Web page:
both a fitting and a moving conclusion to a project that acknowledges the vast – and lasting – contribution Charlie Banacos made to the jazz world.

Outside in Music 97773

Garry Dial (piano); Rich DeRosa (drums); Mike Stern, Wayne Krantz (electric guitar); Paul Meyers (acoustic guitar); Margaret Banacos, Barbara Banacos, Helios Alves, Victor Provost, Piamen Karadonev, Gerard D’Angelo (piano); David Witham (keys); The Keep Swingin’ Horn Section – Nick Marchione (trumpet, flugelhorn); Andrew Gould (alto sax, flute); Chris Oatts (tenor sax, flute), Ryan Keberle (trombone); Greg Smulyan (tenor sax); Anne Diamond (flute) – Jerry Bergonzi (tenor sax); Dick Oatts (alto sax); Terrell Stafford (trumpet); Phil Grenadier (trumpet); Paulo Levi (soprano sax); Jeff Berlin, Joe Hubbard, Itaiguara Brandão (electric bass); Jay Anderson, Matt Stravrakis (bass); Tom Brechtlein, Joe Riley, Luther Gray, Mauricio Zoltarelli (drums); Mauricio Zoltarelli, Rich DeRosa, Victor Provost (percussion)

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This album is a tribute to one of jazz’s greatest educators, the pianist and composer Charlie Banacos, known as ‘The Jedi Master of Jazz.’ From the 1950s, Banacos created courses for improvisation and composition (with titles such as ‘Tetratonics,’ ‘Bimodal Pendulums,’ and ‘Tonal Paralypsis’). He produced more than 100 courses, which were delivered as lectures, face-to-face sessions, clinics and courses (including online). His work can be found in countless jazz education resources and is used by numerous music institutions. Banacos continued working right up to his death in 2009, aged 63.

Banacos was much loved by his students, who described him as ‘exacting, inspiring and encouraging.’ There was a long waiting list for his personal tuition sessions, and it was not unknown for people to fly across the USA or even from other continents to attend them. His ex-students would go on to play with artists such as Miles Davis, Duke Ellington, Chick Corea, Joe Henderson, Dizzy Gillespie and Wayne Shorter.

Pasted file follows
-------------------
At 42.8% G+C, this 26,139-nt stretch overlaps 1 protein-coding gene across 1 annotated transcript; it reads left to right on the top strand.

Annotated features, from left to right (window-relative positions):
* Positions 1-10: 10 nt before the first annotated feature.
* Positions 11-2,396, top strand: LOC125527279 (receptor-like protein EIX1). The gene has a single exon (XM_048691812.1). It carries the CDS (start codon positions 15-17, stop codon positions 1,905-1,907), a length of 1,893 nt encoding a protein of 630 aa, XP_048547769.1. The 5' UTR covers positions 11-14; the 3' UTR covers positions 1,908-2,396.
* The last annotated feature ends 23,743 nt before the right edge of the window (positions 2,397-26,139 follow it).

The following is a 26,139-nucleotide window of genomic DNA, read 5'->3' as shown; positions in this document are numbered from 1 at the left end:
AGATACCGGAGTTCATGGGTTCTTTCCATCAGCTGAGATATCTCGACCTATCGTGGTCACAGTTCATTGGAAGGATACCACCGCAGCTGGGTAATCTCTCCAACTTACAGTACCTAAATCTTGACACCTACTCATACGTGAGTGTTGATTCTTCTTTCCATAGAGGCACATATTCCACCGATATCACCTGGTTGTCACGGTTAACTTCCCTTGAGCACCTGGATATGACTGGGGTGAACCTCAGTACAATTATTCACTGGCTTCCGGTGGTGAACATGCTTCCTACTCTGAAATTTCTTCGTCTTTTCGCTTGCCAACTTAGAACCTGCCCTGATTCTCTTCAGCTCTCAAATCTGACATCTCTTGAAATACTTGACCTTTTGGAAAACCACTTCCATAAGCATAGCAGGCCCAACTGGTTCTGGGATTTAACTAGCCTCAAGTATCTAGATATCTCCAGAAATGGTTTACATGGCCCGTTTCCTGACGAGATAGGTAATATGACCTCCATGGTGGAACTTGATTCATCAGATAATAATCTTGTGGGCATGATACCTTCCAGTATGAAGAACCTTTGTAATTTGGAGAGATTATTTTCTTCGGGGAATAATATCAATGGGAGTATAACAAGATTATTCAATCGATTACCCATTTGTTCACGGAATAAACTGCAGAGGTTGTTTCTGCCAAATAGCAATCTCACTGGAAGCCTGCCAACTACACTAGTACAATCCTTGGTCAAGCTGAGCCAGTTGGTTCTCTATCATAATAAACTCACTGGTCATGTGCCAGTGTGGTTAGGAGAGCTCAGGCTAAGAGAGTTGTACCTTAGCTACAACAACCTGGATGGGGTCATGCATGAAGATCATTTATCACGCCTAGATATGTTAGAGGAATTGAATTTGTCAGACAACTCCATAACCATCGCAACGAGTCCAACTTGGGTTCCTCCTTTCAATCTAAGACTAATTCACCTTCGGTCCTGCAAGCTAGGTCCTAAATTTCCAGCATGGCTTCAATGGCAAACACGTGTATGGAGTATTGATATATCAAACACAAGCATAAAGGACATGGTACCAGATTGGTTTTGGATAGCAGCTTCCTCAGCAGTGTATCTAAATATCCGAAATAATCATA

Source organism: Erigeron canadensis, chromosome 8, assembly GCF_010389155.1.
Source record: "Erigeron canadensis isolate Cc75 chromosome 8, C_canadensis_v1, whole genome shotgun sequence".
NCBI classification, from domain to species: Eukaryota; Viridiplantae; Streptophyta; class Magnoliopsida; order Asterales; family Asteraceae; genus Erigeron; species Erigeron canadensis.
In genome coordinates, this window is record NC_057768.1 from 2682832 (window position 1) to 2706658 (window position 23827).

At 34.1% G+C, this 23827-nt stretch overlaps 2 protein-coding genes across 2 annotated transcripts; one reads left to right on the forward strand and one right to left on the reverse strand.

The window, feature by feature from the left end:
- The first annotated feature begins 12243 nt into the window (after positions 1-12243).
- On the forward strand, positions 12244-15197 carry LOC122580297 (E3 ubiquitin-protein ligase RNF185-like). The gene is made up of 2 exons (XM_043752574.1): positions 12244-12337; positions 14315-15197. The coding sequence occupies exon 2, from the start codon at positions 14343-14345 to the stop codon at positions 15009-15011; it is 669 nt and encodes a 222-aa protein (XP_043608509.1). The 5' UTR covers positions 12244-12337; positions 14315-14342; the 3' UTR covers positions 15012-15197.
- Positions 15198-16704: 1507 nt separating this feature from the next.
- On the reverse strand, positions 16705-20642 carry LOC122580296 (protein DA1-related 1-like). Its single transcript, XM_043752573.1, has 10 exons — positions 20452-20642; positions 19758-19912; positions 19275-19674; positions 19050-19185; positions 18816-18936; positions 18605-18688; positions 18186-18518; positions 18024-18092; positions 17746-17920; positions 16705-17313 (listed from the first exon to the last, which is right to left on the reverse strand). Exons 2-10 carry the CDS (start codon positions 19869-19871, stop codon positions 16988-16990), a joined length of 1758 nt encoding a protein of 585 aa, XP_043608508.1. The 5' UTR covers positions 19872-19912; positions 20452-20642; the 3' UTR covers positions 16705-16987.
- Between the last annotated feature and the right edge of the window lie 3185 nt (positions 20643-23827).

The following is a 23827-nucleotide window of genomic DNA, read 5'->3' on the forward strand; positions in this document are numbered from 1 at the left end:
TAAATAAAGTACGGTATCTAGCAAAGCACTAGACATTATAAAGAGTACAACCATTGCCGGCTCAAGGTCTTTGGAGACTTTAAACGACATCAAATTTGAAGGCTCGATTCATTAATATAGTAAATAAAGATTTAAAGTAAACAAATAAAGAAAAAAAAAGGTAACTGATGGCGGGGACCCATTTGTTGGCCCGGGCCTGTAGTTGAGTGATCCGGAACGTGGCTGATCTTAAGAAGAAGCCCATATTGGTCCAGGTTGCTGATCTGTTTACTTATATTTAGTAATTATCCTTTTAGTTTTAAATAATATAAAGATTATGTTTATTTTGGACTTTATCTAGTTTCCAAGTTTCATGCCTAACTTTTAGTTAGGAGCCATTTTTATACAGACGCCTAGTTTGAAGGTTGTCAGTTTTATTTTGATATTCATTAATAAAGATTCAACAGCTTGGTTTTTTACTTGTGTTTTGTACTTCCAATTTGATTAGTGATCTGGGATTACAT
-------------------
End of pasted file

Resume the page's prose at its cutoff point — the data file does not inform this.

His ex- students included the late Michael Brecker, who described Banacos as a ‘genius’. Other past students include, Mike Stern, Garry Dial, Jeff Berlin, Wayne Krantz, Gerard D’Angelo and Jerry Bergonzi, all of whom appear on this album. The chief instigators behind the album, pianist Garry Dial and drummer Rich DeRosa have been involved in jazz education for decades. All ten tunes on this album were composed by Banacos, and all have been either arranged or reimagined, mainly by Dial and DeRosa. Bassists Joe Hubbard and Jeff Berlin, and pianist Victor Provost put their own spin on a track each. A six-piece horn section plays on all tracks.

On almost all, tracks, at least several band members get to play solos – this is a very democratic recording.

The opener ‘Keep Swingin’ lives up to its name, a blues number with lots of swing, power and swagger – the horn section fills out the sound with an assortment of stabs and riffs. There are also three good solos from Dial (piano), Dick Oatts (sounding like a preacher on alto sax) and Terrell Stafford on wah-wah trumpet. It’s a head-noddin’ foot-tappin’ rendition and a strong start to the album.

Bassist Joe Hubbarb has played with Ian Carr, Dick Morrisey and Jim Mullen. His reimagination of ‘Great Awakening’ sounds like a track from the Weather Report’s Jaco Pastorius era – and that is meant as a compliment. Hubbard’s speed, tone and articulation bring to mind the playing of late, great bassist, and guitarist Wayne

Krantz’s jagged guitar solo packs a punch. One of the best tracks is ‘Pine Needles,’ a gentle, midtempo tune that has DeRossa laying down a steady beat and features Mike Stern on guitar. Stern is well-known for his fiery explosive playing, but this song brings out his softer, melodic side. Everyone plays with great delicacy and Dial delivers a lovely piano solo, with a gorgeous motif at the 5.27 mark. Jerry Bergonzi’s Quintet offers up another swinging rendition in the form of ‘Mummy’s Curse,’ while ‘Bernie Burnola’ is a spirited 16-bar samba. Jeff Berlin arranged the blues ‘A-440,’ composed a new interlude, and solos on both bass and piano. He’s even responsible for the horn arrangement.

‘Nero’ is a pretty jazz-waltz, while the quirky ‘Pluto Language’ (reimagined by Victor Provost) starts off with a slightly unsettling piano riff before opening out to a lively number which has Provost also playing steel pans (this is another track that reminds me of Jaco Pastorius – this time with his big band). The final number, ‘Pelaghia’ is a classical piece played as a piano duet, featuring Banaco’s widow Margaret and daughter Barbara. The flowing, cascading chords are like two rivers meeting at their confluence. Both players are accomplished pianists, and it’s both a fitting and a moving conclusion to a project that acknowledges the vast – and lasting – contribution Charlie Banacos made to the jazz world.